Kate Richardson-Walsh, the Great Britain team captain said recently that being a sports personality was about more than just playing the sport, it was about being a role model to women and girls. She was speaking at a parliamentary session in the UK about the importance of sport in allowing girls and women to live healthier lives and have higher levels of confidence and self esteem.
With obesity and inactivity levels among women and girls rising, the importance of getting involved in sport has never been greater. Yet, despite all the evidence that participating in team sports is good for you, only a small percentage of females regularly play sport.
We spoke to Australia's Georgie Parker and Kayla Sharland, the New Zealand midfielder, about how they got involved in sport, why hockey is so important to them and how more girls and women can be encouraged to get active.
Georgie Parker: "I grew up in a country town called Berri, in South Australia, which is a really big sporting region. I played a bit of everything growing up, but in winter there was a choice of hockey or netball. I tried netball as my sisters played it, but really didn't like it very much, so hockey was next in line."
Kayla Sharland: "I started playing at school. Playing team sports from a young age helps you make so many life-long friends. Then there are the other qualities such as social interaction, confidence, higher self esteem and the sheer enjoyment of playing with your peers."
GP: "It also gives you a great deal of self respect and respect for others, and the ability to compromise. Girls who are shy are able to feel valued among their peer group"
With girls six times more likely to quit sport than boys, why do the two internationals think so many females drop out of team sports?
KS: "I think many girls will stop playing as they become aware of other interests, both academic and social. Sometimes the cost of playing and the distance they need to travel to games can impact on their decisions."
GP: "I think it's pretty sad that so many girls stop playing sports, but I think there are three main reasons: time wise, it is hard to fit in the demands of training and playing with busy lifestyles; it can be daunting, especially if you haven't played for a while or you don't know anyone in the team – that can be quite an uncomfortable experience; and girls and women simply do not receive the same positive reinforcement about their sports participation, unlike men who are all over the media."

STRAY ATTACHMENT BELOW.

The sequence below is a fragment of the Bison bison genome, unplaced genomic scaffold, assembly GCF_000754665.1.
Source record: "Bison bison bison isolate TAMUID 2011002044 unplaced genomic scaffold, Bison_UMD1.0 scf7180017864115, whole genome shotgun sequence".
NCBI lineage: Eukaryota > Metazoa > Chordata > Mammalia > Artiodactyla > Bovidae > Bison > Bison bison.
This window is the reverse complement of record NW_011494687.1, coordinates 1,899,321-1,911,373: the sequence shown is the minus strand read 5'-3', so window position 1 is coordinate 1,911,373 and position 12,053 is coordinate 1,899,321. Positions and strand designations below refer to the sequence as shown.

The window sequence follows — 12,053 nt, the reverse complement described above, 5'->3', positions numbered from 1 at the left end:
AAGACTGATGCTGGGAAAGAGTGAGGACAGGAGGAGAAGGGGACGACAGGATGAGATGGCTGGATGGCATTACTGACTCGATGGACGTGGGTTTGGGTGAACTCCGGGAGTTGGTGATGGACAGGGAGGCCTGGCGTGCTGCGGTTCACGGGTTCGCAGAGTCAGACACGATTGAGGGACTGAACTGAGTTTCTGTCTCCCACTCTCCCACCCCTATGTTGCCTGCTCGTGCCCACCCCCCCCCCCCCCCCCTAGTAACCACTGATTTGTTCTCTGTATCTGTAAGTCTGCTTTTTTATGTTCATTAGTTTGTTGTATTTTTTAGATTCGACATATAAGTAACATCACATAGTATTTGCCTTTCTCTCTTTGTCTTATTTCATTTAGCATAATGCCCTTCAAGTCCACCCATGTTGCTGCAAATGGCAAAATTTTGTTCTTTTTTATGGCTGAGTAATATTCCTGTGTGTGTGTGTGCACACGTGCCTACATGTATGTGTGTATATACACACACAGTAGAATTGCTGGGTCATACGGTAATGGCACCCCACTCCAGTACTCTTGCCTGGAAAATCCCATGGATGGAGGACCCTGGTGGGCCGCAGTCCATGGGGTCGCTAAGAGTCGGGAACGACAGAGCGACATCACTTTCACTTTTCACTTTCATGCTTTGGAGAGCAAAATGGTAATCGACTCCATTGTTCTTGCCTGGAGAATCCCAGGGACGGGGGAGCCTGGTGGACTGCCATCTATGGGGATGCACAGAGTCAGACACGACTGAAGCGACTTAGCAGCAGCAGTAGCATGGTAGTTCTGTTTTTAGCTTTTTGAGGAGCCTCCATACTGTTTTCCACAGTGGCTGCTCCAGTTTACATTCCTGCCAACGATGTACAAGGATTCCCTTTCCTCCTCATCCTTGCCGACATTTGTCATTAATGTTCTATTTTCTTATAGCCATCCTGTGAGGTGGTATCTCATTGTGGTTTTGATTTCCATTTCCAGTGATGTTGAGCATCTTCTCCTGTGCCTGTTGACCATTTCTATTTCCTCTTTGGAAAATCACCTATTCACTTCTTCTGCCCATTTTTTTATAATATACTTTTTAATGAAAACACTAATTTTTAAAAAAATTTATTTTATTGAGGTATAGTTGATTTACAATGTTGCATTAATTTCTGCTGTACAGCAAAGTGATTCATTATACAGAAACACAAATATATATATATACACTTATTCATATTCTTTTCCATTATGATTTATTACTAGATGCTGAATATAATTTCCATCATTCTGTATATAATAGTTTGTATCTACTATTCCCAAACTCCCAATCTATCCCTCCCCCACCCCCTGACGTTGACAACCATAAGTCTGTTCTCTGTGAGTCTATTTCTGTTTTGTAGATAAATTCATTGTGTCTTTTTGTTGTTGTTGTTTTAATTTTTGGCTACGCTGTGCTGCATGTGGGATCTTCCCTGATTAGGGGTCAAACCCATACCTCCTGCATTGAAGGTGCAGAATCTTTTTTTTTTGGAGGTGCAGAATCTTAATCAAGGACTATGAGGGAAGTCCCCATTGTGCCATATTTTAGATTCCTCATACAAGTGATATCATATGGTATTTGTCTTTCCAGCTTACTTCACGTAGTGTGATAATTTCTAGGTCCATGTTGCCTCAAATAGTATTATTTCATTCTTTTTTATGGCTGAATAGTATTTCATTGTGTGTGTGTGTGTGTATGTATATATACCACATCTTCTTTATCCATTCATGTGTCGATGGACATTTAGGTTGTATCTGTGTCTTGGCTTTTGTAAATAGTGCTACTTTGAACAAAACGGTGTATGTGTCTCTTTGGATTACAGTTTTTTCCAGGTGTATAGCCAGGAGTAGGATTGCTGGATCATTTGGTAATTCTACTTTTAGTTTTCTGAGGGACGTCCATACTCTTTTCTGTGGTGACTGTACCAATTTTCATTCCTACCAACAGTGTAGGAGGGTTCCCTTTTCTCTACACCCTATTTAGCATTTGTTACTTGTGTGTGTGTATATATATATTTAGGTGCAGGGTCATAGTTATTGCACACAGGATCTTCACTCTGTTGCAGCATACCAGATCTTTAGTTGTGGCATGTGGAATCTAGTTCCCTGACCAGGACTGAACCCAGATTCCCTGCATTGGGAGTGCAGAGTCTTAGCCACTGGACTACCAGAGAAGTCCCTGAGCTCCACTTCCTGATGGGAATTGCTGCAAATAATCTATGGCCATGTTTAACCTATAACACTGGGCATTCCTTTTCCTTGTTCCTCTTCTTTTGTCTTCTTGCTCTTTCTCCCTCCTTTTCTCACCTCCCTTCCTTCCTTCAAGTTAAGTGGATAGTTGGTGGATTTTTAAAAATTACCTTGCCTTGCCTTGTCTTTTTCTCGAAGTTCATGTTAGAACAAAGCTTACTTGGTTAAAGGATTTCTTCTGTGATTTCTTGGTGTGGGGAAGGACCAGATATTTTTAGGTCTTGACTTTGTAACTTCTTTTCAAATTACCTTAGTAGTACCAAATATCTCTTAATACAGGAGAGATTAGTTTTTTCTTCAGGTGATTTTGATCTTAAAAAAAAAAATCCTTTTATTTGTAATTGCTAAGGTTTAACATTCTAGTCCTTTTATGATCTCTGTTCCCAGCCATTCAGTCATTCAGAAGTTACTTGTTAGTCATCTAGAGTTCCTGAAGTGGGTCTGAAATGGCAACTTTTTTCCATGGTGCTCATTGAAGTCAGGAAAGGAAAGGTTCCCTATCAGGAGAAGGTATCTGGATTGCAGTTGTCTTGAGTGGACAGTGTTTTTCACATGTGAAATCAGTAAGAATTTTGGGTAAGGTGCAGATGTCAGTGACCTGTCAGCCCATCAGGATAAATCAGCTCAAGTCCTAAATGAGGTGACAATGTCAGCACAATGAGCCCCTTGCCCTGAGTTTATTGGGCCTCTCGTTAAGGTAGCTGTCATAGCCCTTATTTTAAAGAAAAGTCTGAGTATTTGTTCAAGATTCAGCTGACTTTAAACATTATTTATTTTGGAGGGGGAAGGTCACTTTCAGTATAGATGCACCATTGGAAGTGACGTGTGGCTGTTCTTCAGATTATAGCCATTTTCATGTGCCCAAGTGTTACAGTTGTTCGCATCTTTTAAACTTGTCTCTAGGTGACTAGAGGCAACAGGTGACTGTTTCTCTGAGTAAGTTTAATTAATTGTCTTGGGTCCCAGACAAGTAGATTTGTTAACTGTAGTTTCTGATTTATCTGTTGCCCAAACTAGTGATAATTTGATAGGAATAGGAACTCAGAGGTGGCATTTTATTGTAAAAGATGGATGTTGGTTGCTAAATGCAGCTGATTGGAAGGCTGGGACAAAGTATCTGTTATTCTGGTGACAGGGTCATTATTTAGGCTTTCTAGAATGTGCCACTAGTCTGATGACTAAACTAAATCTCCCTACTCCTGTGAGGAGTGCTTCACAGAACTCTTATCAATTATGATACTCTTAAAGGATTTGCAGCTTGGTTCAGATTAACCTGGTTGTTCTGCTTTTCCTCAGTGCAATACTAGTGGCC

KS: "To overcome the problem we need to see more women role models in the community and visiting schools. There also needs to be a rethink on accessibility for women.
What qualities has sport given our two superstars?
GP: First and foremost, sport has gifted me a healthy and balanced lifestyle. Secondly, life long friends from playing the sport that I love. Not just the girls in my Hockeyroos team, but even the players and club members who helped me and supported me through the years as a junior and club player. I have also learnt many life skills from sport such as team work, respect and the drive to succeed.
KS: "Great friends all over the world, leadership skills, dealing with adversity, communication skills, passion and the drive to succeed.
Posted 13 hours ago.
An unexpected sixth place in the 2014 Hockey World Cup set alarm bells ringing in the German camp but the coach...
Posted 2 days ago.
In partnership with the FIH, the European Hockey Federation delivered the first European FIH Hockey Academy Level 1...
Posted 5 days ago.
More than 1.7 million people worldwide are diagnosed with breast cancer each year, and although advances in medicines...
Posted 1 week ago.
Zambian hockey is on the rise... at both ends of the spectrum.
Posted 1 week ago.
Both England men and England women have been through trials and tribulations in the past two years. Will the...
Posted 2 weeks ago.
The Euro Hockey League, returned to action at the weekend, with Barcelona’s Pau Negre Stadium playing host to a...